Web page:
After nap, we headed for Narcoosee's at the Grand Floridian. Before we even ordered, we stood by the rail of Narcoosee's wrap-around porch and watched fireworks at the Magic Kingdom. I felt badly as we'd been seated, but the host assured us that it was perfectly fine for me to hang over the railing for a half an hour waiting to see Tink fly. Fireworks were excellent as they always are. Note: if you're looking for a good fireworks view but don't want to enter the Magic Kingdom, head into the Grand Floridian. Walk straight through the lobby, and out the back. Make a sharp left, go past the pool and follow the path toward the water, following signs for Narcoosee's and the boats for the Magic Kingdom. Park yourself on the boat dock, and wait patiently. The lights are not fully lowered as boats are still coming and going, but it's not a bad view. Also be aware that nightly in good weather there's an electrical water parade on Bay Lake, which is visible from the beaches of the Contemporary, Polynesian and Grand Floridian. This is a little-known about but very fun way to end a day if you're a resort guest, or if you're trying to avoid crowded monorails, or if you've got dinner at one of those resorts. Loved the food, although the environment was louder than I expected. My camera is having some sort of serious issue. It better fix itself. I smack it a lot, which is helping less and less. I took great pics of fireworks and Narcoosee's. They're all black and stripey.


NerdGirl said...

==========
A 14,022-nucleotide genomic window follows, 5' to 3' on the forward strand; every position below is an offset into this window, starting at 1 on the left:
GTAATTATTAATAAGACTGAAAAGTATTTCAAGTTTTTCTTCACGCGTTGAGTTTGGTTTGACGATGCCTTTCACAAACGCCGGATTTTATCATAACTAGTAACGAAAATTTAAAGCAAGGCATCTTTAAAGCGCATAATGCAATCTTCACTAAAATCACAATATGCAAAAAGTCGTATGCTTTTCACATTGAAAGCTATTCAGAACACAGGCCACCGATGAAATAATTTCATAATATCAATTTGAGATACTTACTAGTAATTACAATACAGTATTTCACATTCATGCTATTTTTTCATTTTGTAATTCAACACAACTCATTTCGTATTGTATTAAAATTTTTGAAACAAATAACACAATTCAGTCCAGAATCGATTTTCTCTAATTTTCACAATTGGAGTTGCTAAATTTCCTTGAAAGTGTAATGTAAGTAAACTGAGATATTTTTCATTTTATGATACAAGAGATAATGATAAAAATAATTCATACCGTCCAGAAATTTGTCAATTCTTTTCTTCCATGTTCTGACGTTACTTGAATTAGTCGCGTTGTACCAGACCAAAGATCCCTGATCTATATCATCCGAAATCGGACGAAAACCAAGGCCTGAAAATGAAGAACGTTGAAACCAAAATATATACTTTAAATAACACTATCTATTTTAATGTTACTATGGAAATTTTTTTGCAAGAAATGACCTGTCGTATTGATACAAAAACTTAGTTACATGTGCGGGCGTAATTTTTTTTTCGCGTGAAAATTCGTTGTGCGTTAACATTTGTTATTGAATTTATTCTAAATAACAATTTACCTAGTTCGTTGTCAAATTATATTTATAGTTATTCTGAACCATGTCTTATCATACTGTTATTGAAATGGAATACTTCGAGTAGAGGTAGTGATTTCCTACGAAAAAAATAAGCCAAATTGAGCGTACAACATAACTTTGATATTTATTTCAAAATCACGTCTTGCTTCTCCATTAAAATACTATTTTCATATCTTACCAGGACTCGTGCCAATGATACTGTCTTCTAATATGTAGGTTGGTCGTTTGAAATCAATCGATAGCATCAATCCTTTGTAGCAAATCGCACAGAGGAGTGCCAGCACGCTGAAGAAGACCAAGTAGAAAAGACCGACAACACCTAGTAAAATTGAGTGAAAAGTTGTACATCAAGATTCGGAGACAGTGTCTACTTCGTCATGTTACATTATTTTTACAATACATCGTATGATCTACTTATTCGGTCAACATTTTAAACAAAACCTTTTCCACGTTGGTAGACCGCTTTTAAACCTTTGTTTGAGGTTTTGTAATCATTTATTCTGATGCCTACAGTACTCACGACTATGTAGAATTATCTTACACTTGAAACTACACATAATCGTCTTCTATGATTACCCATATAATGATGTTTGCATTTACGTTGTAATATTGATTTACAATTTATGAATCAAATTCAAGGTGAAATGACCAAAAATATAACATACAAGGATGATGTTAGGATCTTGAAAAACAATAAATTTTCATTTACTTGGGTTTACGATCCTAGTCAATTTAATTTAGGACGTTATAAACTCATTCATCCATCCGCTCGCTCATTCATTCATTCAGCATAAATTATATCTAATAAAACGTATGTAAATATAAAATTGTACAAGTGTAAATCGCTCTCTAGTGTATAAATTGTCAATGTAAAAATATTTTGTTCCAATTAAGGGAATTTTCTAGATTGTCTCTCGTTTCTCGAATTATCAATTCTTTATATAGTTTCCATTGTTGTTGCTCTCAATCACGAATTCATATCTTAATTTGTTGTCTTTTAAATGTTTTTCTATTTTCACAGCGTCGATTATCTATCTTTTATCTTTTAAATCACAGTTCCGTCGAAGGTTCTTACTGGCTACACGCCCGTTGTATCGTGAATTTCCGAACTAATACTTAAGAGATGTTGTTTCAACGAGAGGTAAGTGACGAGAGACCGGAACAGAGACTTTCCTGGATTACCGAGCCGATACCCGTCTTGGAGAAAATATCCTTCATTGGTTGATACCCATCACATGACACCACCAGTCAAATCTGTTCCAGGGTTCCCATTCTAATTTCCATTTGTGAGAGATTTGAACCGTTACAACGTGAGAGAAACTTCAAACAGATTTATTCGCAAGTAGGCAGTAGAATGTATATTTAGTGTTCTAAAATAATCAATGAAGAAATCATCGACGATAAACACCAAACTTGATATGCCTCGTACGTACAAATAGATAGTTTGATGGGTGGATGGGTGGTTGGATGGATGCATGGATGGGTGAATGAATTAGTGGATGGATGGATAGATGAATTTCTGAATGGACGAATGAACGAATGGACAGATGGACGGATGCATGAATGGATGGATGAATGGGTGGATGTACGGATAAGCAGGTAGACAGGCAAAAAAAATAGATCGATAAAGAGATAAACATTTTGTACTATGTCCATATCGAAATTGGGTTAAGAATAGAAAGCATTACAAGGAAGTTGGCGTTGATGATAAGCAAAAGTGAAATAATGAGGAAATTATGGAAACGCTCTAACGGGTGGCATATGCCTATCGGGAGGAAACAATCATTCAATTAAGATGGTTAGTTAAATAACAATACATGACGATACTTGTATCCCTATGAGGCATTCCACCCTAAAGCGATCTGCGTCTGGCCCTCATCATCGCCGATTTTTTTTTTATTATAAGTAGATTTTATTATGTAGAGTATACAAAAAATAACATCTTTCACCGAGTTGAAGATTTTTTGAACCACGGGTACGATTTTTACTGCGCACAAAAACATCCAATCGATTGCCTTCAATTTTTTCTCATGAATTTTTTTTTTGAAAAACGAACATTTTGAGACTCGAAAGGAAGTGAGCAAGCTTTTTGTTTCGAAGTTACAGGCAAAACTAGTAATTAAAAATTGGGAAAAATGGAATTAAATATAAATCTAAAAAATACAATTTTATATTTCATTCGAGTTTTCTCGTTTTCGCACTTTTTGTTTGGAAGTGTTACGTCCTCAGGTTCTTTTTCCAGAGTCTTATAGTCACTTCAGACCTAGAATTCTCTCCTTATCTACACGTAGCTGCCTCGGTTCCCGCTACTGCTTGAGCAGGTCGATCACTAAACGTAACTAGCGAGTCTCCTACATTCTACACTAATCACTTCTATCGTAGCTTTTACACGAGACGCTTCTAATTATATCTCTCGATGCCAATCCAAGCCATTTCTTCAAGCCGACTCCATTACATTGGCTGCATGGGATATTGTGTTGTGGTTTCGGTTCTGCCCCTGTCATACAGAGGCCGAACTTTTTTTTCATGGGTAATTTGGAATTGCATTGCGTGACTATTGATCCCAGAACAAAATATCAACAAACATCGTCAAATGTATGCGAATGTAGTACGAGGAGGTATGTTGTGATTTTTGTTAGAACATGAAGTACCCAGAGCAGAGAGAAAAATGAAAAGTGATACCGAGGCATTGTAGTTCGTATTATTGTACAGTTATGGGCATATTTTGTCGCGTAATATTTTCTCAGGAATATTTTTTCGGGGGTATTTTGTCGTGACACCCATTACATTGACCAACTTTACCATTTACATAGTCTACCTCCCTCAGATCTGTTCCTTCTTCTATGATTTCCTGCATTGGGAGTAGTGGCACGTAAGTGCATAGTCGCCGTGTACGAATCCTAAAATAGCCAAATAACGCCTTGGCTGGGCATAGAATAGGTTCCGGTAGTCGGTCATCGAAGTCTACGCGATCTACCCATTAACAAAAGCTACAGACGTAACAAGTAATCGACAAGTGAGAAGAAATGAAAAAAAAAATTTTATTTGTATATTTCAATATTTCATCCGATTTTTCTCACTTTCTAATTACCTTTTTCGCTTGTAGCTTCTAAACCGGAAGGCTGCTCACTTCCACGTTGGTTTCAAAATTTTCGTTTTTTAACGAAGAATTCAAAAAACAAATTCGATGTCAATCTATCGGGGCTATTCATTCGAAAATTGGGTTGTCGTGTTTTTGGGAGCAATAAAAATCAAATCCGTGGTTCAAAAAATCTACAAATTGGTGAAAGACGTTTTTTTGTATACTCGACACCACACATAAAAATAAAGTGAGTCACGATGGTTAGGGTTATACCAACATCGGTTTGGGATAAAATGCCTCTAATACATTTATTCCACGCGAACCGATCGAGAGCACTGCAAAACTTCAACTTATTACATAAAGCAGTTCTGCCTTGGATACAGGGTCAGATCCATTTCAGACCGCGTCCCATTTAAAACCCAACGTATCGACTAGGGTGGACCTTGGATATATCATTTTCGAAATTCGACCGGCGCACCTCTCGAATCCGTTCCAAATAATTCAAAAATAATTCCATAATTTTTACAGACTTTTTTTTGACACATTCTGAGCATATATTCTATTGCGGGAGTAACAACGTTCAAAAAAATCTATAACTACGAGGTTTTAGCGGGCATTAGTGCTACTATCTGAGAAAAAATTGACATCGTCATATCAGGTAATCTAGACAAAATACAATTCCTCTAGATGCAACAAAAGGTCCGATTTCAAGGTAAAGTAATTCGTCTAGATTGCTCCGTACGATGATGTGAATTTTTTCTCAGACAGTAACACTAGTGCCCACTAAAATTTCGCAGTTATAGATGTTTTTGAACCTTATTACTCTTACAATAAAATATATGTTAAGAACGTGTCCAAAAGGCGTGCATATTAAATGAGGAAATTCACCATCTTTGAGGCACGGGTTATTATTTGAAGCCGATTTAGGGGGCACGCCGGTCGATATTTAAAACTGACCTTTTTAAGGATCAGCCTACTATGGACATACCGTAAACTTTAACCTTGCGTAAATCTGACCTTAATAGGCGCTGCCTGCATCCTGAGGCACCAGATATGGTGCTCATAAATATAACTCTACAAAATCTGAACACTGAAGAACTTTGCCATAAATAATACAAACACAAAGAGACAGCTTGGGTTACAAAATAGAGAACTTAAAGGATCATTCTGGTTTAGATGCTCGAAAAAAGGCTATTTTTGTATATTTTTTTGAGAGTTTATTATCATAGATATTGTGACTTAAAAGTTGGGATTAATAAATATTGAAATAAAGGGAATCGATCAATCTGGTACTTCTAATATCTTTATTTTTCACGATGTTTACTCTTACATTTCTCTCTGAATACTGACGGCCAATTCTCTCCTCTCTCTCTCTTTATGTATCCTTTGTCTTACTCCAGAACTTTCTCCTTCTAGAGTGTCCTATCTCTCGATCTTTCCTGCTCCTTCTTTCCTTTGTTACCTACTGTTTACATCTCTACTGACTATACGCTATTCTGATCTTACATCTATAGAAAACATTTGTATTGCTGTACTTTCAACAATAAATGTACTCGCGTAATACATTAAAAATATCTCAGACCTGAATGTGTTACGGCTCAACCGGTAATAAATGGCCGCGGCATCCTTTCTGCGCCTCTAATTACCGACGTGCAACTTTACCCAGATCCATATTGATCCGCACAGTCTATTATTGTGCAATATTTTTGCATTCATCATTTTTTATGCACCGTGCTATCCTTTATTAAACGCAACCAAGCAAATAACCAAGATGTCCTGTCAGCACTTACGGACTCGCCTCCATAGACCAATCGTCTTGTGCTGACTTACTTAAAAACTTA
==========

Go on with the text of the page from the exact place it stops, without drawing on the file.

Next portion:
It looks like you had a nice time on vacation. I love that you got to see your book "in the wild" and I think the next time you see it in the wild you should sign it! It would be a wonderful surprise for the lucky purchaser. I saw your book in the wild and promptly bought it for my mum's birthday. She loves it to bits and is working on a pair of socks now. I had ulterior motives: the faster she makes socks, the faster she will make enough for herself and move on to making socks for me!

noallatin said...

Oh boy, Melissa, I can agree with your comments about southern drivers an snow. They either stay home in deep dread of it or try to prove that their SUV's can handle anything. As you pointed out, our Southern neighbors are not equipped to deal with anything more than 1/4 of the stuff that melts as it lands.

FYI--The "college" kids you saw in Kingsland, GA were probably members of the US Navy. Kingsland, GA is home to King's Bay Naval Submarine Base, the East Coast port for the Navy's Ballistic Missile Submarine (SSBN) fleet. My DH was stationed there from 1992 until he retired in 2000. The nearest colleges I can think of are in Savannah, GA (about an hour north) or Jacksonville, FL (about 45 minutes south). We lived in Jacksonville, FL the entire eight years DH was stationed in GA.


tina said...

Oh Honey----- loving the virtual vacation. You know, I am an Orlando girl and still love all things of The Mouse.